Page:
My name is Ilona. I was born in the Netherlands to a Dutch dad and a Polish mom, I’m 21, a woman, gay, a (self-perceived) intellectual, caucasian, I am nowhere near ‘known’, I have parents, friends, life ambitions and goals, I have talents and secrets. I have loved and I have lost, multiple times. I like cooking, art, American sitcoms and I strive for equality, amongst other things. Everyone has a story. But it never fully defines them.
I can say, the mere fact of being gay hasn’t affected my happiness or my possibilities in life, mostly.
Are you saying being gay is EASY?! Being gay is REALLY difficult in most parts of the world!
Yes. It is. I do realize I am very, very lucky for being able to feel this comfortable and content with my sexuality, and it’s because the country I grew up in, was the first to legalize gay marriage as early as 2001. I was only 9. I didn’t even think about sexuality then, let alone the social stigma’s attached to it. Of course it was harder being a teenager when I first came out, since teenagers don’t think this stuff through as much as adults do, and that’s okay, but I’ve rarely been discriminated against because of my sexual orientation in a work-place environment, a school environment, and rarely (but still most commonly for some reason) in a friendly and trusted environment. Still, I have been (subtly) misjudged and misread. I’ve been a victim of (well-willing) sexist behavior and assault, whether it was aimed at my sexual identity, perceived emotional state, or simply towards my gender given at birth (which I still mostly identify as), which has lead some people to believe I am less capable. Of what? I would never think that!
Well, yes. People have taught me and thought of me that I am: less capable of doing my job, less capable of saying no, less capable of knowing what I want, less capable of being the very best at something, or anything really, less capable of excelling in my field, less capable of understanding certain paradigms, theories and subjects of conversation. I was and will be, because of my body, sexuality and gender amongst other things that hold prejudice, an object of lust, and prone to other people’s misbehavior towards women and LGTBQ people of all shapes and sizes. This has effected me as a human. And this is what I perceive myself as being first and foremost: a human being. Not gay. Not female. Not someone’s daughter, girlfriend, friend, lover, friend-with-some-sort-of-benefit, clubbing-buddy, what-have-you. Human. Did you get that? Did you? I hardly believe so. Let it sink in for a minute.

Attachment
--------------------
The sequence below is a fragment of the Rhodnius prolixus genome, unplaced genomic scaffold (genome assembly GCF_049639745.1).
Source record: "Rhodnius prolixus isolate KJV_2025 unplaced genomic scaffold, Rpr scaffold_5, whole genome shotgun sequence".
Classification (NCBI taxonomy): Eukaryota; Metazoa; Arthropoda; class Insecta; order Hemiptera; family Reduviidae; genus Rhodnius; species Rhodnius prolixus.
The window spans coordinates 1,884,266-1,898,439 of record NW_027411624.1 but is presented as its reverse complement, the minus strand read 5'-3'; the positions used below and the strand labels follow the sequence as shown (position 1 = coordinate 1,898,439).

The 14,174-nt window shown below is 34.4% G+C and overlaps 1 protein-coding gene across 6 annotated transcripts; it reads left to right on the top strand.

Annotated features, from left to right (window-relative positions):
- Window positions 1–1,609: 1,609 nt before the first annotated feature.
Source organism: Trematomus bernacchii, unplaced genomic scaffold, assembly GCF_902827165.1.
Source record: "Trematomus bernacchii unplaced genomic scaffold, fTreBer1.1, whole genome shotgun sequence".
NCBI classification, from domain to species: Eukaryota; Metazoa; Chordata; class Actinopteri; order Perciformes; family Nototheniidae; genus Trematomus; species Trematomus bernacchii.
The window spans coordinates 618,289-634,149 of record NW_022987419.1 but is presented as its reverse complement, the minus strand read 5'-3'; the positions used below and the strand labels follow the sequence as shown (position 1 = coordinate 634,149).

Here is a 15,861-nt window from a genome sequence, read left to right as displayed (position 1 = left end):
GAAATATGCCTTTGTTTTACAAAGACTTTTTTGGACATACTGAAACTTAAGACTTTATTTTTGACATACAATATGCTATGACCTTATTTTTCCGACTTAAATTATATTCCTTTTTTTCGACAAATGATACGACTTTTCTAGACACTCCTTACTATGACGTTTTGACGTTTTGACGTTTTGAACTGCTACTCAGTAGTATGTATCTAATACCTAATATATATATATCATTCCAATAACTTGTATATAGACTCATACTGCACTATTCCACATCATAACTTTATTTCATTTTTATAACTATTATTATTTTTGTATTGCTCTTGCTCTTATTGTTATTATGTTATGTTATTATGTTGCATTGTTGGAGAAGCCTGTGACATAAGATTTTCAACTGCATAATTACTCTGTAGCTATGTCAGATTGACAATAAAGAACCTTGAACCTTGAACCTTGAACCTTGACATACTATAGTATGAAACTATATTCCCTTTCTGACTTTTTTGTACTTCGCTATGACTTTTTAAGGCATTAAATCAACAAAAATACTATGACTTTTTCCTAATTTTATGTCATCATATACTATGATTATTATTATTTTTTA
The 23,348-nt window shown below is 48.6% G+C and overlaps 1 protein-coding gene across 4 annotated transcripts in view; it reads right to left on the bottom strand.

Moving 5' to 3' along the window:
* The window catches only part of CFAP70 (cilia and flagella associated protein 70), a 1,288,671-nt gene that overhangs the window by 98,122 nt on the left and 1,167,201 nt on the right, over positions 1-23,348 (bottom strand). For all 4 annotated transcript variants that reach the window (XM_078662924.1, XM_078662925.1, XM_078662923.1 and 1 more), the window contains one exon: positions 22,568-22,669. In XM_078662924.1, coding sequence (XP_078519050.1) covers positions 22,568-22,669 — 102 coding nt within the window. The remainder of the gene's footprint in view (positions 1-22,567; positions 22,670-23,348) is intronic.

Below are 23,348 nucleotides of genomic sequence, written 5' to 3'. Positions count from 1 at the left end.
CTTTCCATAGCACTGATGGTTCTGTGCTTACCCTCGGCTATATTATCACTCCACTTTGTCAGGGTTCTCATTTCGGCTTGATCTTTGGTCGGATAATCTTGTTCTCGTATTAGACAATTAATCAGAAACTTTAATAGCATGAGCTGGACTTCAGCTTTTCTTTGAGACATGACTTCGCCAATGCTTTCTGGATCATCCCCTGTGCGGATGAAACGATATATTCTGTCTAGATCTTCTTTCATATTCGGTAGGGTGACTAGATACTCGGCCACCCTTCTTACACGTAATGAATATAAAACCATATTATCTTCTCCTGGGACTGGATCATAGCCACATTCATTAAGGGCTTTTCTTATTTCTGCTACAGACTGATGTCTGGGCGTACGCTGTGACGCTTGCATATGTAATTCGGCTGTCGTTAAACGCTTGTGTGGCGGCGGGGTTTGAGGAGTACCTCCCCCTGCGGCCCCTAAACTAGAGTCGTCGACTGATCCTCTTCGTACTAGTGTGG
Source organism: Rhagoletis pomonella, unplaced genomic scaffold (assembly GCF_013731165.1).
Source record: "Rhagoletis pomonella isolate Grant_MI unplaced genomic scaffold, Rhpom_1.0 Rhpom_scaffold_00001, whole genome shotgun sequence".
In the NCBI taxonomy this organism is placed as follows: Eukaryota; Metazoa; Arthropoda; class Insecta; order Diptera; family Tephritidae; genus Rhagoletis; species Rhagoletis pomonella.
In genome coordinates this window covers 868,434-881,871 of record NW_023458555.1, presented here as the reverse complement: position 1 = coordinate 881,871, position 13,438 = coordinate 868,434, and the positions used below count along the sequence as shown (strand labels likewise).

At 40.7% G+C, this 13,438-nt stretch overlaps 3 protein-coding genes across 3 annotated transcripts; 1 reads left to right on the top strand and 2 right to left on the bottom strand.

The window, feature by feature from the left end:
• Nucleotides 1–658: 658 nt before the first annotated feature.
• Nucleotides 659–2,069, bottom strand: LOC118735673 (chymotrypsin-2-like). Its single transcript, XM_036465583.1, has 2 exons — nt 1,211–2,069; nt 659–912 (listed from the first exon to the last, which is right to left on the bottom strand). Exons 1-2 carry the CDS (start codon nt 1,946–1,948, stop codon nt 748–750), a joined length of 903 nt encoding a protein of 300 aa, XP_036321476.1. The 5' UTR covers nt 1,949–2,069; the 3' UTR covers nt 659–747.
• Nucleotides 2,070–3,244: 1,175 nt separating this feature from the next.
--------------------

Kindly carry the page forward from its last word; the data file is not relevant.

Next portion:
Because I think the problem doesn’t lie in the way I choose to express myself, which is, one could say: not extravagant, persuasive, or provocative. I don’t wear my ‘inner identity’ on my sleeve. Not because I’m scared to ‘show my inner self’, it’s just not what I feel comfortable with, whereas some people do, and that’s totally okay. I don’t even find the words ‘persuasive’ or ‘provocative’ to be in order for someone who expresses his/her sexual identity with comfort.
But then again, one could STILL say I dress ‘too masculine’, or ‘too comfortable’, ‘too baggy’, too this or that, to be ’ typically ‘feminine’. No offense meant to any woman who identifies and feels comfortable with the ‘typical way’ of female attire, of course. I identify as female. Some women don’t. But how can you let someone else decide whether you are ‘fit to be female’?
You know what, this isn’t even really the issue here. At the end of the day, I don’t really give a crap about how people, and by people I mean mostly, not only men in bars and on the street (or even my own dad, who never wanted me to cut my hair short “because I was such a pretty girl”), perceive me. Because it’s women who give me crap about my sexuality or gender-identity (I like to lean a bit towards the feminine side one day, more to the masculine side the next, even though masculinity and femininity seem like made-up words to me) just as much as men do. "Oh, you never wear skirts? You must be a tough chick!". And even though that’s quite a harmless remark and not that offensive in my book, I don’t feel very comfortable with people calling me a ‘tough chick’. Just because I dress myself in comfortable (yet fashionable, I might add) clothing and I don’t participate in female beauty-trends or such, because I am just not interested in them, doesn’t mean I’m not sensitive. That’s what it’s about, right? My sensitivity, my caring and subordinate nature? What guys and girls around the globe essentially are saying to me, when they label me as a ‘tough chick’, is that I probably don’t take any orders from anyone.
I’m an anarchist! I’m a rebel! I’m a feminist! I’m unnatural! I refuse to ‘go with the flow’.
I’m not, you guys. Really, I’m not. I’m not trying to rub anyone the wrong way here. Seriously, anyone’s gender and/or sexual identity, is none of my business as it’s very, very personal, one’s life values and beliefs are not my place to thoroughly scrutinize and criticize, if you choose to harbor hate and resentment over love, I bet there’s plenty of good reasons for it, or maybe not, honestly… I don’t care. Live and be happy. I’m not a religious person, but I do like that one verse which I think is applicable to all human life, Matthew chapter 22, verse 39: And the second is like it: ‘Love your neighbor as yourself.’
My point being… The fact that I’m a woman in a highly-developed western country in Europe, has caused me more trouble than being gay. And this… Is something we should all ponder for a minute.
Frankenstein by Mary Shelley
Ernest Hemingway, A Farewell to Arms (via sixambootycall)
Kurt Vonnegut (via godmoves)
Got myself a bit of an undercut.
Dit wordt ongeveer mijn volgende tattoeage, yep.
Unknown (via fuckinq)
bedankt :) tijd doet littekens vervagen, ik denk niet dat dit mooi gaat helen, ik hoop natuurlijk van wel, maar we zullen zien. maar gelukkig is er de tijd. bedankt voor je reactie x